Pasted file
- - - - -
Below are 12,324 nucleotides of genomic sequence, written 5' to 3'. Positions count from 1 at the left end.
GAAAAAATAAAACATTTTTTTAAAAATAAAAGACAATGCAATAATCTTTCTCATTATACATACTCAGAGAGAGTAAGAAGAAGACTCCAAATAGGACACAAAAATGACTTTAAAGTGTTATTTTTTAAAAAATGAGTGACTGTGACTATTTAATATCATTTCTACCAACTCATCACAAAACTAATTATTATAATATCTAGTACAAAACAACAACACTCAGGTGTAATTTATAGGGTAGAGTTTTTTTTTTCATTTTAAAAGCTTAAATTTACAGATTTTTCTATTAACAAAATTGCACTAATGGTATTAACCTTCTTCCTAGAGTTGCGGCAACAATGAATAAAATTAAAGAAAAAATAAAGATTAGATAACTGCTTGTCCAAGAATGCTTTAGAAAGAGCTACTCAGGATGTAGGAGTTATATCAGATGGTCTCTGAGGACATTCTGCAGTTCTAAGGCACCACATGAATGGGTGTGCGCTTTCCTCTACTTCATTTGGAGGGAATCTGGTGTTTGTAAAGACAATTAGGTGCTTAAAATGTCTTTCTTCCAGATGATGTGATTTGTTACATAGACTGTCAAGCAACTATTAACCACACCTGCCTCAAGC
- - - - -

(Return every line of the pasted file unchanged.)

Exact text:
Below are 12,324 nucleotides of genomic sequence, written 5' to 3'. Positions count from 1 at the left end.
GAAAAAATAAAACATTTTTTTAAAAATAAAAGACAATGCAATAATCTTTCTCATTATACATACTCAGAGAGAGTAAGAAGAAGACTCCAAATAGGACACAAAAATGACTTTAAAGTGTTATTTTTTAAAAAATGAGTGACTGTGACTATTTAATATCATTTCTACCAACTCATCACAAAACTAATTATTATAATATCTAGTACAAAACAACAACACTCAGGTGTAATTTATAGGGTAGAGTTTTTTTTTTCATTTTAAAAGCTTAAATTTACAGATTTTTCTATTAACAAAATTGCACTAATGGTATTAACCTTCTTCCTAGAGTTGCGGCAACAATGAATAAAATTAAAGAAAAAATAAAGATTAGATAACTGCTTGTCCAAGAATGCTTTAGAAAGAGCTACTCAGGATGTAGGAGTTATATCAGATGGTCTCTGAGGACATTCTGCAGTTCTAAGGCACCACATGAATGGGTGTGCGCTTTCCTCTACTTCATTTGGAGGGAATCTGGTGTTTGTAAAGACAATTAGGTGCTTAAAATGTCTTTCTTCCAGATGATGTGATTTGTTACATAGACTGTCAAGCAACTATTAACCACACCTGCCTCAAGC